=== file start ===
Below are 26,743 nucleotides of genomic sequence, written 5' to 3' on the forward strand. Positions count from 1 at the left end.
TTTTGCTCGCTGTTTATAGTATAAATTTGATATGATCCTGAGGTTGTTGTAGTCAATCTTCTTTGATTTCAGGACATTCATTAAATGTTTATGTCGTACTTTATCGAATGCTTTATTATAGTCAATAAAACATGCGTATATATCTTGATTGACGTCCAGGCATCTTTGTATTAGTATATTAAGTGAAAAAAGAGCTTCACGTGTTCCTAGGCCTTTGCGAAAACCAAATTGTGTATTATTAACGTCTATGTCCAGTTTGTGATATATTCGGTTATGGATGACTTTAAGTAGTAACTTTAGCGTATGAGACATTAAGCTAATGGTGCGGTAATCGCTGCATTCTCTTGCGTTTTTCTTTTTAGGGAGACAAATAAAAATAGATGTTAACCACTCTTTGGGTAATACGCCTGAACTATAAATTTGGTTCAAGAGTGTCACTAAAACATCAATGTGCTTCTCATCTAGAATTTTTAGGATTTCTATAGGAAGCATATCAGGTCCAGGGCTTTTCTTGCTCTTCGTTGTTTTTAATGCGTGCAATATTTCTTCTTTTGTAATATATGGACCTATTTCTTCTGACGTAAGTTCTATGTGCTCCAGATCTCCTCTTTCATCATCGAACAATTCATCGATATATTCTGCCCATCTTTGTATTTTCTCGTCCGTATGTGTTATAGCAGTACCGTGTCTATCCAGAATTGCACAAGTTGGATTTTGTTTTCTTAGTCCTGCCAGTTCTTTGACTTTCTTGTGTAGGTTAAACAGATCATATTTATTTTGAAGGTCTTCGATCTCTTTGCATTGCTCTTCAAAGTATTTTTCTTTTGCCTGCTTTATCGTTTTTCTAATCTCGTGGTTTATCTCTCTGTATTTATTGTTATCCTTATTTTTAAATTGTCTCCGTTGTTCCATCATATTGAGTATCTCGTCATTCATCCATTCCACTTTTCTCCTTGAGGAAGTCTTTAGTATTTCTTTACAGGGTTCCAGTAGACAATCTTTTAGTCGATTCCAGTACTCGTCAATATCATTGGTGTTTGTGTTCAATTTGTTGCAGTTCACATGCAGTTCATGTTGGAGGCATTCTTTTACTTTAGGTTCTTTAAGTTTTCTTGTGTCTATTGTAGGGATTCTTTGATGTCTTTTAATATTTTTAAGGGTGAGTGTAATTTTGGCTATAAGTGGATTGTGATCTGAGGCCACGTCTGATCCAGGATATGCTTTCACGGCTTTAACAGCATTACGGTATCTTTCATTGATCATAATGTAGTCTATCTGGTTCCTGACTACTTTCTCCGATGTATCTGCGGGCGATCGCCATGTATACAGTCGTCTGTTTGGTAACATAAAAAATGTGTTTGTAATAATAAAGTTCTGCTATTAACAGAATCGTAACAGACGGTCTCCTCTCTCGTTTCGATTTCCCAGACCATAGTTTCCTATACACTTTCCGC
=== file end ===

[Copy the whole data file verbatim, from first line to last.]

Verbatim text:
Below are 26,743 nucleotides of genomic sequence, written 5' to 3' on the forward strand. Positions count from 1 at the left end.
TTTTGCTCGCTGTTTATAGTATAAATTTGATATGATCCTGAGGTTGTTGTAGTCAATCTTCTTTGATTTCAGGACATTCATTAAATGTTTATGTCGTACTTTATCGAATGCTTTATTATAGTCAATAAAACATGCGTATATATCTTGATTGACGTCCAGGCATCTTTGTATTAGTATATTAAGTGAAAAAAGAGCTTCACGTGTTCCTAGGCCTTTGCGAAAACCAAATTGTGTATTATTAACGTCTATGTCCAGTTTGTGATATATTCGGTTATGGATGACTTTAAGTAGTAACTTTAGCGTATGAGACATTAAGCTAATGGTGCGGTAATCGCTGCATTCTCTTGCGTTTTTCTTTTTAGGGAGACAAATAAAAATAGATGTTAACCACTCTTTGGGTAATACGCCTGAACTATAAATTTGGTTCAAGAGTGTCACTAAAACATCAATGTGCTTCTCATCTAGAATTTTTAGGATTTCTATAGGAAGCATATCAGGTCCAGGGCTTTTCTTGCTCTTCGTTGTTTTTAATGCGTGCAATATTTCTTCTTTTGTAATATATGGACCTATTTCTTCTGACGTAAGTTCTATGTGCTCCAGATCTCCTCTTTCATCATCGAACAATTCATCGATATATTCTGCCCATCTTTGTATTTTCTCGTCCGTATGTGTTATAGCAGTACCGTGTCTATCCAGAATTGCACAAGTTGGATTTTGTTTTCTTAGTCCTGCCAGTTCTTTGACTTTCTTGTGTAGGTTAAACAGATCATATTTATTTTGAAGGTCTTCGATCTCTTTGCATTGCTCTTCAAAGTATTTTTCTTTTGCCTGCTTTATCGTTTTTCTAATCTCGTGGTTTATCTCTCTGTATTTATTGTTATCCTTATTTTTAAATTGTCTCCGTTGTTCCATCATATTGAGTATCTCGTCATTCATCCATTCCACTTTTCTCCTTGAGGAAGTCTTTAGTATTTCTTTACAGGGTTCCAGTAGACAATCTTTTAGTCGATTCCAGTACTCGTCAATATCATTGGTGTTTGTGTTCAATTTGTTGCAGTTCACATGCAGTTCATGTTGGAGGCATTCTTTTACTTTAGGTTCTTTAAGTTTTCTTGTGTCTATTGTAGGGATTCTTTGATGTCTTTTAATATTTTTAAGGGTGAGTGTAATTTTGGCTATAAGTGGATTGTGATCTGAGGCCACGTCTGATCCAGGATATGCTTTCACGGCTTTAACAGCATTACGGTATCTTTCATTGATCATAATGTAGTCTATCTGGTTCCTGACTACTTTCTCCGATGTATCTGCGGGCGATCGCCATGTATACAGTCGTCTGTTTGGTAACATAAAAAATGTGTTTGTAATAATAAAGTTCTGCTATTAACAGAATCGTAACAGACGGTCTCCTCTCTCGTTTCGATTTCCCAGACCATAGTTTCCTATACACTTTCCGC